Infections during a pandemic are sustained depending upon two important factors: The virus’s ability to mutate, and the population’s level of immunity against the infection. Mutations are random copying errors in the virus’s genetic material that occur every time it replicates. During a pandemic, mutations are common because of the billions of times the virus replicates in infected people. In the beginning, when the entire population is susceptible — no one has any immunity whatsoever — the mutants that dominate are predominantly the ones that make the virus more transmissible (the ones that allow the virus to be more easily passed on from person to person). This is a simple consequence of natural selection. In this pandemic, for instance, the more transmissible Alpha variant replaced the original strain, and then, the Delta variant replaced all previous variants. Two years into the pandemic, things have changed. A large chunk of the population is now immune to the virus, either through vaccination or through prior infection. In India, for example, 70 per cent of the adult population is fully immunised, and some more have perhaps acquired immunity through infection.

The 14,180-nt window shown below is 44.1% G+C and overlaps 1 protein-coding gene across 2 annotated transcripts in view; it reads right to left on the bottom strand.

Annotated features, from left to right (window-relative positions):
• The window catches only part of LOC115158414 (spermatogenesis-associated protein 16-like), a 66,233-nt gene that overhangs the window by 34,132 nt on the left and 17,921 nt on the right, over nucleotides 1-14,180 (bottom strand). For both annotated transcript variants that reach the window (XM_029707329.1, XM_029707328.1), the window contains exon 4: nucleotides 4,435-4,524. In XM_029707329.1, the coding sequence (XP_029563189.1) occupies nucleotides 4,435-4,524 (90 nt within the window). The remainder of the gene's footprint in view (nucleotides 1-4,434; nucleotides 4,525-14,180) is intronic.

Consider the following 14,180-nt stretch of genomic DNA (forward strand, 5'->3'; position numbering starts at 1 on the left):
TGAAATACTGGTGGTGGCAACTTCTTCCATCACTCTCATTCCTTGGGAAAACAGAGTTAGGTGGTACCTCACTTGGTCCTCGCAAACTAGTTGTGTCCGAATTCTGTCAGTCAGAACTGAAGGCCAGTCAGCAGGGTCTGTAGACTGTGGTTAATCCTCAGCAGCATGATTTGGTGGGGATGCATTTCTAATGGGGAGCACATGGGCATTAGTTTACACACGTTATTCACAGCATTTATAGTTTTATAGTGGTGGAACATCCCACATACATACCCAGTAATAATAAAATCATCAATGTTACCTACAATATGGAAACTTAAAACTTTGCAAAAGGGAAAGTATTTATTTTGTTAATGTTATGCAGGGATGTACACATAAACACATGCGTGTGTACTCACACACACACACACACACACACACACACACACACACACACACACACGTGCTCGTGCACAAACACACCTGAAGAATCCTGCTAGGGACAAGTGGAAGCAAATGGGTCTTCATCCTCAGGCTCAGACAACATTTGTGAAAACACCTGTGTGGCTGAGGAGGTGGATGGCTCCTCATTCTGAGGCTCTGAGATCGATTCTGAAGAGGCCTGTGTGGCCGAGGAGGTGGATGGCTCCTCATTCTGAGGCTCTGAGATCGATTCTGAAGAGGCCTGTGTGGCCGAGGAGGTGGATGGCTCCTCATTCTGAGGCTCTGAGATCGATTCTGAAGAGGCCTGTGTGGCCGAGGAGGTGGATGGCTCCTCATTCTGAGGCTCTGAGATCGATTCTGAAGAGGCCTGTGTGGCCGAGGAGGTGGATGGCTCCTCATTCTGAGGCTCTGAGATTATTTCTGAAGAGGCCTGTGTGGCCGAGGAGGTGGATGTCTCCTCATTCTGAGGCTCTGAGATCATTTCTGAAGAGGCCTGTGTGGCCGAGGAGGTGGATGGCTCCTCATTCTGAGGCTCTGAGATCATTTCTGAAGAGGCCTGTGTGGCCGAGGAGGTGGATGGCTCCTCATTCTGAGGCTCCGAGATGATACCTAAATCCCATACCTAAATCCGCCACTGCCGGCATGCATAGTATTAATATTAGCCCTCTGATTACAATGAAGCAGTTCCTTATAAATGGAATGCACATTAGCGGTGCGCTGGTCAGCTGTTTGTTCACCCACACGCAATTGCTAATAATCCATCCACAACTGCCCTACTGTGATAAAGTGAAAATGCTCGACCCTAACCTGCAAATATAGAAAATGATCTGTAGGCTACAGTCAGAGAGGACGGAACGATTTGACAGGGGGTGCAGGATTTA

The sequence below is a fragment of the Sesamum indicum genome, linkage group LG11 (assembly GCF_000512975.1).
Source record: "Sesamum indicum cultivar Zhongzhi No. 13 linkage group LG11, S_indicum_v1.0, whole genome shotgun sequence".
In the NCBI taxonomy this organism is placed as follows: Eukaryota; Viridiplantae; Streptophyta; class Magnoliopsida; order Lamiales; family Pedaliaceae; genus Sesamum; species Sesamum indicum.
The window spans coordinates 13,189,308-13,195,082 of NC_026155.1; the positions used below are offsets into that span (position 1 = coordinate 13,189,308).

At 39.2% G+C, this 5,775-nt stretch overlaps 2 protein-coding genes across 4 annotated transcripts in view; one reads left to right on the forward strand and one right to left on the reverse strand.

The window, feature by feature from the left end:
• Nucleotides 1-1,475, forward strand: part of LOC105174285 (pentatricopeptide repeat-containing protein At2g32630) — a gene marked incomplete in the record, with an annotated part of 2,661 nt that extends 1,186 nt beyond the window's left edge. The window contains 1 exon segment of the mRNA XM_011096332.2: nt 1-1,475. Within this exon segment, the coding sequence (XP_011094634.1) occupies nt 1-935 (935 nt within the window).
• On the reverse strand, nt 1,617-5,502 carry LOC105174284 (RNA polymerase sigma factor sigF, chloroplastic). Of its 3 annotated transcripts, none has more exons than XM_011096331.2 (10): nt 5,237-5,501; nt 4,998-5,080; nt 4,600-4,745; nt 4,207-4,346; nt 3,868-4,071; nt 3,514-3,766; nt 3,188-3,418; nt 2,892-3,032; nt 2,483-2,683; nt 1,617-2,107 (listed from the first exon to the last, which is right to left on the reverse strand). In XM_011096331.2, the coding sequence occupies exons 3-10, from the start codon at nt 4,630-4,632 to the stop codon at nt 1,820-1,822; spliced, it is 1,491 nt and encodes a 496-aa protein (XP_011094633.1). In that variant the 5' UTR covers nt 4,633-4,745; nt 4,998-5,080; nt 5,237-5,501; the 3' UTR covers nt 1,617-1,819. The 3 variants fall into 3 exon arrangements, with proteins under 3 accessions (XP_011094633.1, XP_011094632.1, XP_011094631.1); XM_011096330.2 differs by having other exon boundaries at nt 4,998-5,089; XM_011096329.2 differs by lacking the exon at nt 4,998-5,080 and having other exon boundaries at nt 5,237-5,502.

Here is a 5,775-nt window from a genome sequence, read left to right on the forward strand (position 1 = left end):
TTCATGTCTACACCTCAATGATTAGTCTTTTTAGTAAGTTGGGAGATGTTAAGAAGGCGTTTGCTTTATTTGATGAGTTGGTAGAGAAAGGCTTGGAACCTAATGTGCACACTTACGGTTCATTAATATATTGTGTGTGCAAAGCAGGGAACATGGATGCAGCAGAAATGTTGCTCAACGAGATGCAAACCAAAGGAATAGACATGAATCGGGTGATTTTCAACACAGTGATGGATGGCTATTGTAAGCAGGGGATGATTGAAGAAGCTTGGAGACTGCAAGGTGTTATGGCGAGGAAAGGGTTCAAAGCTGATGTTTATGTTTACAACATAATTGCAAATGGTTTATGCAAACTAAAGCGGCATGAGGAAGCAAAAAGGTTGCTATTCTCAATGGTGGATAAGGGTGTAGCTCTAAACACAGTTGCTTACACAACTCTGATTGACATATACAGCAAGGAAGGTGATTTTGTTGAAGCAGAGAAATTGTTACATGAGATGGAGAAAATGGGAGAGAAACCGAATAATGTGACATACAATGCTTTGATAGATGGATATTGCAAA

At this stage, therefore, the mutations that provide the virus with an evolutionary advantage are the ones that help it evade immunity — more than the ones that make it more transmissible. Simultaneously, there is one other important pressure on natural selection constantly at play. Variants that rapidly debilitate or kill off their human hosts are at a disadvantage because they have less opportunity to infect other humans. On the other hand, the variants which produce milder illnesses (or cause no symptoms) make for more ambulant humans who can efficiently spread the virus. The emergence of the Omicron variant, possibly, illustrates this sequence of events.